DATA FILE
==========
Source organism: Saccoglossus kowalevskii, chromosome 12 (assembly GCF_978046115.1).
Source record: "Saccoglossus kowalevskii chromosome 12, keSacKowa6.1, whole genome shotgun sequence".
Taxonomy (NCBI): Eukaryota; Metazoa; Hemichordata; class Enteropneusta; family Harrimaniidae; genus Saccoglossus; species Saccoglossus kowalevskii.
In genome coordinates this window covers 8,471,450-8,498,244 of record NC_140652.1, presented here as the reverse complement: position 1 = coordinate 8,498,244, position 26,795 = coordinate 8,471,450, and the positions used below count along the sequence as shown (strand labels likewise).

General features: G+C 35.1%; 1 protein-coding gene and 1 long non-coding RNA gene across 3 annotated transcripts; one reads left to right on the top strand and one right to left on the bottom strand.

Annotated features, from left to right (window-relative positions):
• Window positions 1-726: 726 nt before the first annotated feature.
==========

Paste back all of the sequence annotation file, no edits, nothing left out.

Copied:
Source organism: Saccoglossus kowalevskii, chromosome 12 (assembly GCF_978046115.1).
Source record: "Saccoglossus kowalevskii chromosome 12, keSacKowa6.1, whole genome shotgun sequence".
Taxonomy (NCBI): Eukaryota; Metazoa; Hemichordata; class Enteropneusta; family Harrimaniidae; genus Saccoglossus; species Saccoglossus kowalevskii.
In genome coordinates this window covers 8,471,450-8,498,244 of record NC_140652.1, presented here as the reverse complement: position 1 = coordinate 8,498,244, position 26,795 = coordinate 8,471,450, and the positions used below count along the sequence as shown (strand labels likewise).

General features: G+C 35.1%; 1 protein-coding gene and 1 long non-coding RNA gene across 3 annotated transcripts; one reads left to right on the top strand and one right to left on the bottom strand.

Annotated features, from left to right (window-relative positions):
• Window positions 1-726: 726 nt before the first annotated feature.